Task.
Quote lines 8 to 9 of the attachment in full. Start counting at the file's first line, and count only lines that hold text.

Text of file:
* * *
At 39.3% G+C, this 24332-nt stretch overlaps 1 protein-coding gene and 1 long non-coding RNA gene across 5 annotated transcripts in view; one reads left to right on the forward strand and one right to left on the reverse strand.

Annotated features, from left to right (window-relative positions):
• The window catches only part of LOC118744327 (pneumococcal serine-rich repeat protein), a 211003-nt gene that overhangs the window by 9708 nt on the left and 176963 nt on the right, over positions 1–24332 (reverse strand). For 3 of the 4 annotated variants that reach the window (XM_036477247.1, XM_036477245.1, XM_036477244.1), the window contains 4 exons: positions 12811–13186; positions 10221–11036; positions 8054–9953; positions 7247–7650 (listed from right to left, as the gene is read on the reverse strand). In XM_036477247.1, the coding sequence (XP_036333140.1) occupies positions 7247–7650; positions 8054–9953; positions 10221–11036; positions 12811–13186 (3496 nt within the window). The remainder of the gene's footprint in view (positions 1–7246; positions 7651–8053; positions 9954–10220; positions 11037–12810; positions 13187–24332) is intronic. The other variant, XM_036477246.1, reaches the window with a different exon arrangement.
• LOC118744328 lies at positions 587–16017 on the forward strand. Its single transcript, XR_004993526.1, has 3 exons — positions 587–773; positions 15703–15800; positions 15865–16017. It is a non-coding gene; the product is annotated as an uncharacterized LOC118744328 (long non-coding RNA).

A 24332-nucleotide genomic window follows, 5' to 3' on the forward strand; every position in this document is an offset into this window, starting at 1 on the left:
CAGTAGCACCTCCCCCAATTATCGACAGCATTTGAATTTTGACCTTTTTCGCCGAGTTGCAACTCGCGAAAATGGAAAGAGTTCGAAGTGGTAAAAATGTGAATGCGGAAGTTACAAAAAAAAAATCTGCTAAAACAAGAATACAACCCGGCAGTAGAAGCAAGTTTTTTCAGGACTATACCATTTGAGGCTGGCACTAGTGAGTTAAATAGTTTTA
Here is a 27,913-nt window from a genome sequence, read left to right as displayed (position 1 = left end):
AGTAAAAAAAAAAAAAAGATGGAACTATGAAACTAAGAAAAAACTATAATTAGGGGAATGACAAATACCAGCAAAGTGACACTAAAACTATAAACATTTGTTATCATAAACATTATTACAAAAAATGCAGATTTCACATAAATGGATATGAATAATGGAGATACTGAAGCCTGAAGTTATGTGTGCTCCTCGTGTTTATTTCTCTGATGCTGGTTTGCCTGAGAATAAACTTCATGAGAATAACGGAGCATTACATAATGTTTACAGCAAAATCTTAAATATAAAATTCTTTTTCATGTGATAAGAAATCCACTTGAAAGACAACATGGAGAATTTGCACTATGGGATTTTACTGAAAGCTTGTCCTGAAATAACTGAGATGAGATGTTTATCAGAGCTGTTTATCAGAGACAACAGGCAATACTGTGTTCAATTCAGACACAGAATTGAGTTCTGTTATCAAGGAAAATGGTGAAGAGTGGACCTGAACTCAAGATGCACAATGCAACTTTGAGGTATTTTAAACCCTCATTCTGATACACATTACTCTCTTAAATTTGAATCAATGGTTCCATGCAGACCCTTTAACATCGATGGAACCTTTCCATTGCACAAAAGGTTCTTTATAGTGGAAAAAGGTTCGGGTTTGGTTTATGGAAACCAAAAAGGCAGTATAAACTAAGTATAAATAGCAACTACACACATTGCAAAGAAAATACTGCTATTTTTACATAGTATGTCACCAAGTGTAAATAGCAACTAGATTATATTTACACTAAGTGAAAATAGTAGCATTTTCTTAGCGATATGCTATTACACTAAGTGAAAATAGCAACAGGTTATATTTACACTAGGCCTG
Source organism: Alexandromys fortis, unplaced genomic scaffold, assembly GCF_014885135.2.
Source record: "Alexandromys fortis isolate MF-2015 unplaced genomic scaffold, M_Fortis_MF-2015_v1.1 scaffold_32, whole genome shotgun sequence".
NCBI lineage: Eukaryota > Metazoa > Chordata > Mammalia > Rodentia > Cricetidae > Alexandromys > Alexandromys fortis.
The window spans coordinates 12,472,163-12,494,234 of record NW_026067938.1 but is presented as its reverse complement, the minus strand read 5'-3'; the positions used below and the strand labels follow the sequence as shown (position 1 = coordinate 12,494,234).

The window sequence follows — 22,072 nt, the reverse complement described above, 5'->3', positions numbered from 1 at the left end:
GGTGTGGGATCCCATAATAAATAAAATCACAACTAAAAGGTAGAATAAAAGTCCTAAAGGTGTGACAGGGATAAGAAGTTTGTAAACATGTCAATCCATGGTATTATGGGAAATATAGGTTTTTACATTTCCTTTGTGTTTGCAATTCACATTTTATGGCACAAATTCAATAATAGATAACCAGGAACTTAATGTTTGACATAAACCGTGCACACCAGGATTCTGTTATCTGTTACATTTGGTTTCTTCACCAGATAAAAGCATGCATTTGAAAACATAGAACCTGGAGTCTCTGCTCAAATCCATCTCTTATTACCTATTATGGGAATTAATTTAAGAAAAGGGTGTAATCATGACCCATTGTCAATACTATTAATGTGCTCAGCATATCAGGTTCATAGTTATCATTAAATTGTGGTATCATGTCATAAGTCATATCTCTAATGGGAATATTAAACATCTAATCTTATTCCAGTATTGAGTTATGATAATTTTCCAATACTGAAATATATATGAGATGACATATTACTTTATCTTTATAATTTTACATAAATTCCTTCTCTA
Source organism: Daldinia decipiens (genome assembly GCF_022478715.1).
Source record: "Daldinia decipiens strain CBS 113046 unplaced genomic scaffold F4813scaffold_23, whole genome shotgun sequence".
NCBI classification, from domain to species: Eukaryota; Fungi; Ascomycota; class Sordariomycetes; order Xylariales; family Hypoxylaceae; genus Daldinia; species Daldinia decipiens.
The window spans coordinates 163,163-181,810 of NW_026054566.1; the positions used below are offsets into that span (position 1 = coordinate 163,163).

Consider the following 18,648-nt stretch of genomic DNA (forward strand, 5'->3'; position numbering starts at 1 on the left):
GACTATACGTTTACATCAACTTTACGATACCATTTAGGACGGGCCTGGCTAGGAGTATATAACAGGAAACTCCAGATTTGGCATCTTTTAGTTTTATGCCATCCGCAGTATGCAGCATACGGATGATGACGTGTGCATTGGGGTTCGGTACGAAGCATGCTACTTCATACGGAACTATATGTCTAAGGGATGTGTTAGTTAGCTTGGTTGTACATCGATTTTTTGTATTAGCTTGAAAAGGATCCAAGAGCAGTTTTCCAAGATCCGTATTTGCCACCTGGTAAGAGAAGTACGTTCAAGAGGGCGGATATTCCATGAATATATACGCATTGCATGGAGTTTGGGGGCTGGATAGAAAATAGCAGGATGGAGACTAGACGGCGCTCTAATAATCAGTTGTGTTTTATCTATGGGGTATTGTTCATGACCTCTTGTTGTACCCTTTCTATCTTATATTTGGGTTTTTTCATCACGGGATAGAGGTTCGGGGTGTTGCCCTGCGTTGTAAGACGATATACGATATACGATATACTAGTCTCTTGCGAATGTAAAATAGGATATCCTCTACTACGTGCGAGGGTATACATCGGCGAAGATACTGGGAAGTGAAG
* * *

AGTAAAAAAAAAAAAAAGATGGAACTATGAAACTAAGAAAAAACTATAATTAGGGGAATGACAAATACCAGCAAAGTGACACTAAAACTATAAACATTTGTTATCATAAACATTATTACAAAAAATGCAGATTTCACATAAATGGATATGAATAATGGAGATACTGAAGCCTGAAGTTATGTGTGCTCCTCGTGTTTATTTCTCTGATGCTGGTTTGCCTGAGAATAAACTTCATGAGAATAACGGAGCATTACATAATGTTTACAGCAAAATCTTAAATATAAAATTCTTTTTCATGTGATAAGAAATCCACTTGAAAGACAACATGGAGAATTTGCACTATGGGATTTTACTGAAAGCTTGTCCTGAAATAACTGAGATGAGATGTTTATCAGAGCTGTTTATCAGAGACAACAGGCAATACTGTGTTCAATTCAGACACAGAATTGAGTTCTGTTATCAAGGAAAATGGTGAAGAGTGGACCTGAACTCAAGATGCACAATGCAACTTTGAGGTATTTTAAACCCTCATTCTGATACACATTACTCTCTTAAATTTGAATCAATGGTTCCATGCAGACCCTTTAACATCGATGGAACCTTTCCATTGCACAAAAGGTTCTTTATAGTGGAAAAAGGTTCGGGTTTGGTTTATGGAAACCAAAAAGGCAGTATAAACTAAGTATAAATAGCAACTACACACATTGCAAAGAAAATACTGCTATTTTTACATAGTATGTCACCAAGTGTAAATAGCAACTAGATTATATTTACACTAAGTGAAAATAGTAGCATTTTCTTAGCGATATGCTATTACACTAAGTGAAAATAGCAACAGGTTATATTTACACTAGGCCTG
Source organism: Alexandromys fortis, unplaced genomic scaffold, assembly GCF_014885135.2.